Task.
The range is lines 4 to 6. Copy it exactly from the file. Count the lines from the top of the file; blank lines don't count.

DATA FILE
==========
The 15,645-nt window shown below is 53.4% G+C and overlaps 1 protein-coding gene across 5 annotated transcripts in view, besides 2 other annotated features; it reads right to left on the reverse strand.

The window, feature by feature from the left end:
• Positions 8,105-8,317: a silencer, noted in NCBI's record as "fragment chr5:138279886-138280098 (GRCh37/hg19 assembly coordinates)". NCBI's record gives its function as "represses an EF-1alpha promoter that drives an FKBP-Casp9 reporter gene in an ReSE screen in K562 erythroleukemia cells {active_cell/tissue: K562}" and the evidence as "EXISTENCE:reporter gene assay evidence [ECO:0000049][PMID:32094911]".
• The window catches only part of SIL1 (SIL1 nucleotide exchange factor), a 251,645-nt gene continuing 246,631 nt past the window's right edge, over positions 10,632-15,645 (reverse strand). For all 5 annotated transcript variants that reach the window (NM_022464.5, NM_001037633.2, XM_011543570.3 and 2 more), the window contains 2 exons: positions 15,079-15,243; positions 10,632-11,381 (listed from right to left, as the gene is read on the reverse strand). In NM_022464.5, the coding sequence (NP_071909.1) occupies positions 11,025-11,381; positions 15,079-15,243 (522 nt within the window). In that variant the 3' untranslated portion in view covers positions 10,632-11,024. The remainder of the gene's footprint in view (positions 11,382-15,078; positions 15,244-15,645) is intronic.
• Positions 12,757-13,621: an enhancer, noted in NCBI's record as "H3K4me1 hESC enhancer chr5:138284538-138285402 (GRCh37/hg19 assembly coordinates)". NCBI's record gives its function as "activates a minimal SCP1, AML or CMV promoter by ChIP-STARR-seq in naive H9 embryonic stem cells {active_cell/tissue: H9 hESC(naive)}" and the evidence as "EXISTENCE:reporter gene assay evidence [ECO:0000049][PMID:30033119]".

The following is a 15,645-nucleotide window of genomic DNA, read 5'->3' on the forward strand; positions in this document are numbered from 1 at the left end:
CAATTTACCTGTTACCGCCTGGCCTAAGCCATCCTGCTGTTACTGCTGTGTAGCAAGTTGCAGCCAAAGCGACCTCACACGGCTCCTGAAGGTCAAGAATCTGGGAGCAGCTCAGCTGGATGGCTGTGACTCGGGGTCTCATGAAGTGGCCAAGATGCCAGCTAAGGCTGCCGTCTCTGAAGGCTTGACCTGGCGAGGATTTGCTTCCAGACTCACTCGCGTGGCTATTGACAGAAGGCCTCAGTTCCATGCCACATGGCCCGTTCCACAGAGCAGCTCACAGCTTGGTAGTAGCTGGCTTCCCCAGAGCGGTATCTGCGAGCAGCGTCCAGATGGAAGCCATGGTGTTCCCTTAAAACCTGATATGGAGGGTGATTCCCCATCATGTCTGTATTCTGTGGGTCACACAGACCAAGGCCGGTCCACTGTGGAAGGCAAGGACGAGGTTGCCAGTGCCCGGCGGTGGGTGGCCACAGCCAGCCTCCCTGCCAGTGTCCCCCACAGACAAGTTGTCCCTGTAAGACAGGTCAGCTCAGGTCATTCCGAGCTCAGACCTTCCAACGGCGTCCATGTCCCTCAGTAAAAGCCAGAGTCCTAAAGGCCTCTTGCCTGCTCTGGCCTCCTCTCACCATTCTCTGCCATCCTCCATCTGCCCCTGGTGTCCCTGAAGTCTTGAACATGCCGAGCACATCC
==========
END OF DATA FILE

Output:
• The window catches only part of SIL1 (SIL1 nucleotide exchange factor), a 251,645-nt gene continuing 246,631 nt past the window's right edge, over positions 10,632-15,645 (reverse strand). For all 5 annotated transcript variants that reach the window (NM_022464.5, NM_001037633.2, XM_011543570.3 and 2 more), the window contains 2 exons: positions 15,079-15,243; positions 10,632-11,381 (listed from right to left, as the gene is read on the reverse strand). In NM_022464.5, the coding sequence (NP_071909.1) occupies positions 11,025-11,381; positions 15,079-15,243 (522 nt within the window). In that variant the 3' untranslated portion in view covers positions 10,632-11,024. The remainder of the gene's footprint in view (positions 11,382-15,078; positions 15,244-15,645) is intronic.
• Positions 12,757-13,621: an enhancer, noted in NCBI's record as "H3K4me1 hESC enhancer chr5:138284538-138285402 (GRCh37/hg19 assembly coordinates)". NCBI's record gives its function as "activates a minimal SCP1, AML or CMV promoter by ChIP-STARR-seq in naive H9 embryonic stem cells {active_cell/tissue: H9 hESC(naive)}" and the evidence as "EXISTENCE:reporter gene assay evidence [ECO:0000049][PMID:30033119]".

The following is a 15,645-nucleotide window of genomic DNA, read 5'->3' on the forward strand; positions in this document are numbered from 1 at the left end: